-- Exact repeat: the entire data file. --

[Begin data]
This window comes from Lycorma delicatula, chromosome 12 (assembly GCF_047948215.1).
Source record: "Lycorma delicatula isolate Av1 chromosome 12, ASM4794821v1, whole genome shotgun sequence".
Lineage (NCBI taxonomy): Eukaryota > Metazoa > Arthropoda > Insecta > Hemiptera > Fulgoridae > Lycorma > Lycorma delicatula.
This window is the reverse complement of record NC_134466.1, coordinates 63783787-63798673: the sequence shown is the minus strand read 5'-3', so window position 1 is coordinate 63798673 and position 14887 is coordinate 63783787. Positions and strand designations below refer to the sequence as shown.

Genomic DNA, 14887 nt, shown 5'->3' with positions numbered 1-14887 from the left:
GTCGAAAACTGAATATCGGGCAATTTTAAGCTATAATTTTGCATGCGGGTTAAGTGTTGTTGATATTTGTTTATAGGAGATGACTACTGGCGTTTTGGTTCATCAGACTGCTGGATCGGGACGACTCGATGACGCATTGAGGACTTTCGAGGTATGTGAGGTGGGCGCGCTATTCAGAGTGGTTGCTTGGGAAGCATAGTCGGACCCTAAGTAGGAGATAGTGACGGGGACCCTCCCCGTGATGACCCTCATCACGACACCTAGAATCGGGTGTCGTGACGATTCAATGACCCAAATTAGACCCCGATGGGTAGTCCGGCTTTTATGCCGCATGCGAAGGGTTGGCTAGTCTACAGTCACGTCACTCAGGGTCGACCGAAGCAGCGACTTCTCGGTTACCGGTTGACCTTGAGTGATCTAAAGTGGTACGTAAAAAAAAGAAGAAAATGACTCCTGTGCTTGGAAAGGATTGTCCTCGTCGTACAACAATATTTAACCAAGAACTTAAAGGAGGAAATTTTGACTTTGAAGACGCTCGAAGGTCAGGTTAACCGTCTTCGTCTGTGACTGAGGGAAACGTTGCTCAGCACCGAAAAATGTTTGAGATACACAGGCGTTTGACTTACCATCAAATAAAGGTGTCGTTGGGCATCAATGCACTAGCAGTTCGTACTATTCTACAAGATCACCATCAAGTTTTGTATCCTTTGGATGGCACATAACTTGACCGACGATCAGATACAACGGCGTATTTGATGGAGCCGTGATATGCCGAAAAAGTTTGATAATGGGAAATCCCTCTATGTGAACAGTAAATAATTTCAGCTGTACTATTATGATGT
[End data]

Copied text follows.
This window comes from Lycorma delicatula, chromosome 12 (assembly GCF_047948215.1).
Source record: "Lycorma delicatula isolate Av1 chromosome 12, ASM4794821v1, whole genome shotgun sequence".
Lineage (NCBI taxonomy): Eukaryota > Metazoa > Arthropoda > Insecta > Hemiptera > Fulgoridae > Lycorma > Lycorma delicatula.
This window is the reverse complement of record NC_134466.1, coordinates 63783787-63798673: the sequence shown is the minus strand read 5'-3', so window position 1 is coordinate 63798673 and position 14887 is coordinate 63783787. Positions and strand designations below refer to the sequence as shown.

Genomic DNA, 14887 nt, shown 5'->3' with positions numbered 1-14887 from the left:
GTCGAAAACTGAATATCGGGCAATTTTAAGCTATAATTTTGCATGCGGGTTAAGTGTTGTTGATATTTGTTTATAGGAGATGACTACTGGCGTTTTGGTTCATCAGACTGCTGGATCGGGACGACTCGATGACGCATTGAGGACTTTCGAGGTATGTGAGGTGGGCGCGCTATTCAGAGTGGTTGCTTGGGAAGCATAGTCGGACCCTAAGTAGGAGATAGTGACGGGGACCCTCCCCGTGATGACCCTCATCACGACACCTAGAATCGGGTGTCGTGACGATTCAATGACCCAAATTAGACCCCGATGGGTAGTCCGGCTTTTATGCCGCATGCGAAGGGTTGGCTAGTCTACAGTCACGTCACTCAGGGTCGACCGAAGCAGCGACTTCTCGGTTACCGGTTGACCTTGAGTGATCTAAAGTGGTACGTAAAAAAAAGAAGAAAATGACTCCTGTGCTTGGAAAGGATTGTCCTCGTCGTACAACAATATTTAACCAAGAACTTAAAGGAGGAAATTTTGACTTTGAAGACGCTCGAAGGTCAGGTTAACCGTCTTCGTCTGTGACTGAGGGAAACGTTGCTCAGCACCGAAAAATGTTTGAGATACACAGGCGTTTGACTTACCATCAAATAAAGGTGTCGTTGGGCATCAATGCACTAGCAGTTCGTACTATTCTACAAGATCACCATCAAGTTTTGTATCCTTTGGATGGCACATAACTTGACCGACGATCAGATACAACGGCGTATTTGATGGAGCCGTGATATGCCGAAAAAGTTTGATAATGGGAAATCCCTCTATGTGAACAGTAAATAATTTCAGCTGTACTATTATGATGT